The master of supernatural disaster returns with four horror-laced novellas. The protagonist of the title story, Holly Gibney, is by King's own admission one of his most beloved characters, a "quirky walk-on" who quickly found herself at the center of some very unpleasant goings-on in End of Watch, Mr. Mercedes, and The Outsider. The insect-licious proceedings of the last are revisited, most yuckily, while some of King's favorite conceits turn up: What happens if the dead are never really dead but instead show up generation after generation, occupying different bodies but most certainly exercising their same old mean-spirited voodoo? It won't please TV journalists to know that the shape-shifting bad guys in that title story just happen to be on-the-ground reporters who turn up at very ugly disasters--and even cause them, albeit many decades apart. Think Jack Torrance in that photo at the end of The Shining, and you've got the general idea. "Only a coincidence, Holly thinks, but a chill shivers through her just the same," King writes, "and once again she thinks of how there may be forces in this world moving people as they will, like men (and women) on a chessboard." In the careful-what-you-wish-for department, Rat is one of those meta-referential things King enjoys: There are the usual hallucinatory doings, a destiny-altering rodent, and of course a writer protagonist who makes a deal with the devil for success that he thinks will outsmart the fates. No such luck, of course. Perhaps the most troubling story is the first, which may cause iPhone owners to rethink their purchases. King has gone a far piece from the killer clowns and vampires of old, with his monsters and monstrosities taking on far more quotidian forms--which makes them all the scarier. Vintage King: a pleasure for his many fans and not a bad place to start if you're new to him. Copyright (c) Kirkus Reviews, used with permission.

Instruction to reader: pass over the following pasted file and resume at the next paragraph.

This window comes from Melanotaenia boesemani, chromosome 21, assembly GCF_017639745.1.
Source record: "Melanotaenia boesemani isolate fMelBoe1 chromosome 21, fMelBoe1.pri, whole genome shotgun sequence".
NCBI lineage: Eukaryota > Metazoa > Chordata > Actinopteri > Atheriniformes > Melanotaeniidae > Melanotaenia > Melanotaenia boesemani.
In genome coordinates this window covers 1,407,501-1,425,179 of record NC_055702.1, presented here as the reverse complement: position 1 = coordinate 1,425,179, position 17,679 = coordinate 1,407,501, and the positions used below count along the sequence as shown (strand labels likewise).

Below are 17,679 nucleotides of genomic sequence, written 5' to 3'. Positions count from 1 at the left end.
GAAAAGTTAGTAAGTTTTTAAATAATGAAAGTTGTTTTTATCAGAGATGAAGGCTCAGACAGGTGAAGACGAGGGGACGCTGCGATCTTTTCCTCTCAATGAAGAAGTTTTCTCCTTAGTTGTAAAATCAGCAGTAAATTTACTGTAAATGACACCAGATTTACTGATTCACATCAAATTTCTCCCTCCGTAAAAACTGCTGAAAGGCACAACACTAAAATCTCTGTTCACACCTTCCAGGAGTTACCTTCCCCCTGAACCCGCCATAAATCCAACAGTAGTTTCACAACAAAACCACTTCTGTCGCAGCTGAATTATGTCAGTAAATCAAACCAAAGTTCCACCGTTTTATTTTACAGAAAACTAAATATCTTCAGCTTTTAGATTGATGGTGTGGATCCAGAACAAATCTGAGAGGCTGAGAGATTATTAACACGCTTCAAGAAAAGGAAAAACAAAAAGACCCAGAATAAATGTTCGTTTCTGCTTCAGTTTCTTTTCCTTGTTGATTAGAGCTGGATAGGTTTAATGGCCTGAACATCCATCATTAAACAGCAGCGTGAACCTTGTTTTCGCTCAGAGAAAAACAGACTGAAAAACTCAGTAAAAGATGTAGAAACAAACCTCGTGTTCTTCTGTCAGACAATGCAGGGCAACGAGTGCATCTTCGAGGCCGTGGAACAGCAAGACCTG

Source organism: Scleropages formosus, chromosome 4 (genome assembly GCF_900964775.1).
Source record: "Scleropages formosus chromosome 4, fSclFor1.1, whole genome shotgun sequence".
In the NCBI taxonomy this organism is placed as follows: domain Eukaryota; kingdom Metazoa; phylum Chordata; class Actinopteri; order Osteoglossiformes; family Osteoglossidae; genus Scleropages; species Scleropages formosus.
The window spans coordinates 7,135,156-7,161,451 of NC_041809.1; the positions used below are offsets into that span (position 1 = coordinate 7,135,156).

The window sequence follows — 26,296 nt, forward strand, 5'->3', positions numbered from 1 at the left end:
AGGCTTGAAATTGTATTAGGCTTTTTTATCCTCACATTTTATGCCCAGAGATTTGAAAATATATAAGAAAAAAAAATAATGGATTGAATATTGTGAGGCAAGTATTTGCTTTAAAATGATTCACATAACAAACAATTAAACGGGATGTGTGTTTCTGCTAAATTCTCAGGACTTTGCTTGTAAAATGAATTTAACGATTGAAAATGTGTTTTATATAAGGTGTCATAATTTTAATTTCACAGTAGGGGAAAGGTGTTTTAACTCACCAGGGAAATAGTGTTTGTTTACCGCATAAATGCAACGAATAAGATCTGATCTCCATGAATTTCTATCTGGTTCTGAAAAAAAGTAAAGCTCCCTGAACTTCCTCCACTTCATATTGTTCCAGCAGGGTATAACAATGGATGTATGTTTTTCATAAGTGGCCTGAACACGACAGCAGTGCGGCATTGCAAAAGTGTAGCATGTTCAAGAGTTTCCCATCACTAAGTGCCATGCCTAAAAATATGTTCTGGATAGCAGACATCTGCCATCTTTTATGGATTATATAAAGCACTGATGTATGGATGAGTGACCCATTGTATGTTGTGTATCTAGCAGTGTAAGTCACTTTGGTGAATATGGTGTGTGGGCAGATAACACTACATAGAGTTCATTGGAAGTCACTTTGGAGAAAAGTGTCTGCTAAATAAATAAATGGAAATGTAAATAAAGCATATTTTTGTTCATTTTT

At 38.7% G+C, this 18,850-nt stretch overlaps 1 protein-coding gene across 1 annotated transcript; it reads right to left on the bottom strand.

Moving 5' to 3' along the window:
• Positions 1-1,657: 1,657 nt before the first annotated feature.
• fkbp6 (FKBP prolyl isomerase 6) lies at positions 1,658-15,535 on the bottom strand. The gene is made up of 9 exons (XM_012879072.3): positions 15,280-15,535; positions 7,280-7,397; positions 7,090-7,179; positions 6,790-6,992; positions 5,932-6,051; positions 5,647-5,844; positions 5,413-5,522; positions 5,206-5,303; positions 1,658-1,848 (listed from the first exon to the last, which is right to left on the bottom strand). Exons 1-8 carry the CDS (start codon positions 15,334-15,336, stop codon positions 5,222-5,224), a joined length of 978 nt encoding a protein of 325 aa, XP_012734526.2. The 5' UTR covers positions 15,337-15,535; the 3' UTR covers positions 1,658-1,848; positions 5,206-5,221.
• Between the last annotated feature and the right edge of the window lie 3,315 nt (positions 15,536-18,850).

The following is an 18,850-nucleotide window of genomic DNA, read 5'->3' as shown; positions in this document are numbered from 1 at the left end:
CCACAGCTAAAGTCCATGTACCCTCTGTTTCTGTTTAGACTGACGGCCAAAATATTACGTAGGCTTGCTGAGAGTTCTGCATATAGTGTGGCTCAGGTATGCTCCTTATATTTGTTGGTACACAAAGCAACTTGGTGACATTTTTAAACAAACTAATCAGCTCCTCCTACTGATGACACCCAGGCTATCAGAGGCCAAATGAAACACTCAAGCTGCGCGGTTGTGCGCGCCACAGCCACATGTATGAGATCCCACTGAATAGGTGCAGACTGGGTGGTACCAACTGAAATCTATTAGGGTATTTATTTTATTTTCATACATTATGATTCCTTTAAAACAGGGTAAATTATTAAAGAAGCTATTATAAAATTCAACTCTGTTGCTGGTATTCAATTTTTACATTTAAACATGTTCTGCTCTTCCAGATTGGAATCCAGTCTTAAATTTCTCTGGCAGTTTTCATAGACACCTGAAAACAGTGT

Library Journal Review

This collection of four novellas by King (Mr. Mercedes; The Institution) is a new outing with old friends, continuing the Bill Hodges and Outsider universe. In "Mr. Harrigan's Phone," eight-year-old Craig, a prodigious reader, is hired to read to Mr. Harrigan. A bond grows between the child and the octogenarian. When his friend dies, Craig mourns the loss and talks to his friend as though he were still alive. What if Mr. Harrigan responds? "The Life of Chuck" has middle school teacher Marty Anderson experiencing a rough day: Traffic is crazy, the likeness of some guy named Chuck is appearing everywhere, and the world is ending. In the title story, Holly Gibney, of the Finders Keepers agency (and Bill Hodges universe), investigates the bombing of a middle school. The fourth story, "Rat," is that of author Drew, who is broadsided by an idea for a novel; all he has to do is get it on paper. His last three novels were never finished. Will he complete this one, and what will it cost him? VERDICT Longtime readers and new King fans alike will love the fresh tales in this wonderful collection. [See Prepub Alert, 10/28/19.]--Elizabeth Masterson, Mecklenburg Cty. Jail Lib., Charlotte, NC